I get calls all the time asking for advice on whether it would be smart to do a particular remodeling project around their home.  Many times it is tough for me to make the call for them.  I look at houses all the time and see what buyers like but in most cases improvements don’t pay off right away.  For instance according the Remodeling Magazine’s Cost vs. Value Report 2010-2011 a two story addition in the Denver area will cost $155,903 and give added resale value of $118,301.  This means that an owner could expect to get about 76% of the value out of that project.  Not exactly a strategy from the pages of Trump – The Way to the Top.

Okay, we have established that you won’t get back all of your money if you do a home project but what if that scares you into paralysis?  Say you have owned your home for 15 years and during that time you have done nothing but change the filters in the furnace.  This strategy, in my opinion works even worse than improving your home right before closing.  In the case of the do-nothings, the value of their home will lag behind the neighborhood in general.  Their home will stay on the market longer and in the end sell for a lower price.  Again not a way to get rich quick.

I think the best strategy for maximizing the value of your home over time is to make incremental changes over time.  Take on a project every six months or 1 year.  For example, take a six month period to remove the old wallpaper and repaint.  Next, re-do the powder room by removing the wall sized mirror and replace with a framed mirror and replace the lighting.  Next re-tile the master bath.  After a few years your house will start looking refreshed and will be one of the nicer ones on the block.  And when you go to sell it you won’t have much to do to get maximum value.  Also, you get to live in a much nicer home.  Not just fix it up for someone else.  There is value in that!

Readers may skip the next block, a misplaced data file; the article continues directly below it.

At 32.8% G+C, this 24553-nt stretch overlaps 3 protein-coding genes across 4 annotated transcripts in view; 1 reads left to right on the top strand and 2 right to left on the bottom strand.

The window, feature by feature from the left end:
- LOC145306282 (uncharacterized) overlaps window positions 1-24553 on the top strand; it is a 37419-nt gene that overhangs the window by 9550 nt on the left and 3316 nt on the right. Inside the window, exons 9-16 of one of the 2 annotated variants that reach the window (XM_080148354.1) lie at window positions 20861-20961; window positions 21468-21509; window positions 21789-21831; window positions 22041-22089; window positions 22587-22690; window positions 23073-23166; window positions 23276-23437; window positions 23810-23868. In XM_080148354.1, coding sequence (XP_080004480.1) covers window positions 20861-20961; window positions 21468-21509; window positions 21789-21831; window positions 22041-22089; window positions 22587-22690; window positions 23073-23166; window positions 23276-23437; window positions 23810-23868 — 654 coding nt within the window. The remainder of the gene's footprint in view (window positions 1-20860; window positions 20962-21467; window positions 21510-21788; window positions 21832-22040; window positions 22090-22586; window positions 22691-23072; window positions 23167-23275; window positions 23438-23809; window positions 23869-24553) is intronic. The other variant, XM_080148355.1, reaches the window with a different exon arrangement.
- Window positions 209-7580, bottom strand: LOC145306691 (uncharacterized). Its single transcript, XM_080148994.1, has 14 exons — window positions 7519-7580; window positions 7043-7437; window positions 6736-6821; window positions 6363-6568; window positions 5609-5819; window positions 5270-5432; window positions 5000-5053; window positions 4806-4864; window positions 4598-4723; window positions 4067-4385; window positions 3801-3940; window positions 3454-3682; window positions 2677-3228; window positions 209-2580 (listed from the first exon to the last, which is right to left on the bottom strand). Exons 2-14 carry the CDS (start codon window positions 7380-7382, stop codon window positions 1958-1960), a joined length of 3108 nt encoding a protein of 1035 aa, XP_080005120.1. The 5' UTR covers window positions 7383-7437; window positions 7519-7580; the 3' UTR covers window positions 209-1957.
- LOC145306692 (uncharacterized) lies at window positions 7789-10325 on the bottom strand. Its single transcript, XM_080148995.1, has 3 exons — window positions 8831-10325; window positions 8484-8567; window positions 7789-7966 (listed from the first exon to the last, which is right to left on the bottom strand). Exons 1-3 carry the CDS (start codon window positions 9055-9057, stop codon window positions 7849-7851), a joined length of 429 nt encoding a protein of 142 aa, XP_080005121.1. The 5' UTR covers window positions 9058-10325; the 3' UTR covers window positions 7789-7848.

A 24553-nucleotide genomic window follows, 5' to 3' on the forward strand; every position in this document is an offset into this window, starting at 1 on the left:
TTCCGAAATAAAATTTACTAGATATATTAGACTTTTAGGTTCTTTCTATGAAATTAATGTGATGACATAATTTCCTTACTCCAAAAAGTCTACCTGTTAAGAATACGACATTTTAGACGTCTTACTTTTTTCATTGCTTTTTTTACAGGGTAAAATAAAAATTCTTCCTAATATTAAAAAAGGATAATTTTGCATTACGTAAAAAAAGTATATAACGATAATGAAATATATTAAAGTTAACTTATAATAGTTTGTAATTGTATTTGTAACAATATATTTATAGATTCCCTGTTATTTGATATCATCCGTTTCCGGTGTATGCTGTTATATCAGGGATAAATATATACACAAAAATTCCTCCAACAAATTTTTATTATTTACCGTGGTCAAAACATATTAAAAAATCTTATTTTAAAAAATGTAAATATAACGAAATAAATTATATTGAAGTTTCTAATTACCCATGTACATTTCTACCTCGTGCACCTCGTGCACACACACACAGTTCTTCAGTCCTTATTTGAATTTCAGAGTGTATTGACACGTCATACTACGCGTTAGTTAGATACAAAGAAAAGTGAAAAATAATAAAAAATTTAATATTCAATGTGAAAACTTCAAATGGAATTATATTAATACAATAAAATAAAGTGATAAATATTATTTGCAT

Here is a sample of the value of Midrange projects and their pay back in the Denver market:(ranked in order of pay back percentage):

  • Garage Door Replacement –  cost $1,228  – cost recouped 93.1%
  • Steel Entry Door Replacement  –  cost $1,165  – cost recouped 86.1%
  • Minor Kitchen Remodel  – cost $21,035  – cost recouped 79.6%
  • Vinyl Window Replacement  – cost $10,330  – cost recouped 77.1%
  • Wood Deck Addition  – cost $10,721  – cost recouped 75.1%
  • Major Kitchen Remodel –  cost $53,032  – cost recouped 73.5%
  • Master Suite Addition  – cost $100,775  – cost recouped 74.5%
  • Family Room Addition  – cost $79,383  – cost recouped 70.6%
  • Basement remodel – cost $62,115 – cost recouped 63.2%
  • Roofing Replacement  – cost $17,943  – cost recouped 61.8%

For copyright reasons I can’t display the report on my website but if you would like a copy of the full report which includes midrange and upscale projects and defines the scope of each please let me know.  I can send you one if you request one to neil@neilkearney.com.

To see the associated web page go here.

For more information this topic see my post on list price vs. condition.

From HGTV a before and after.


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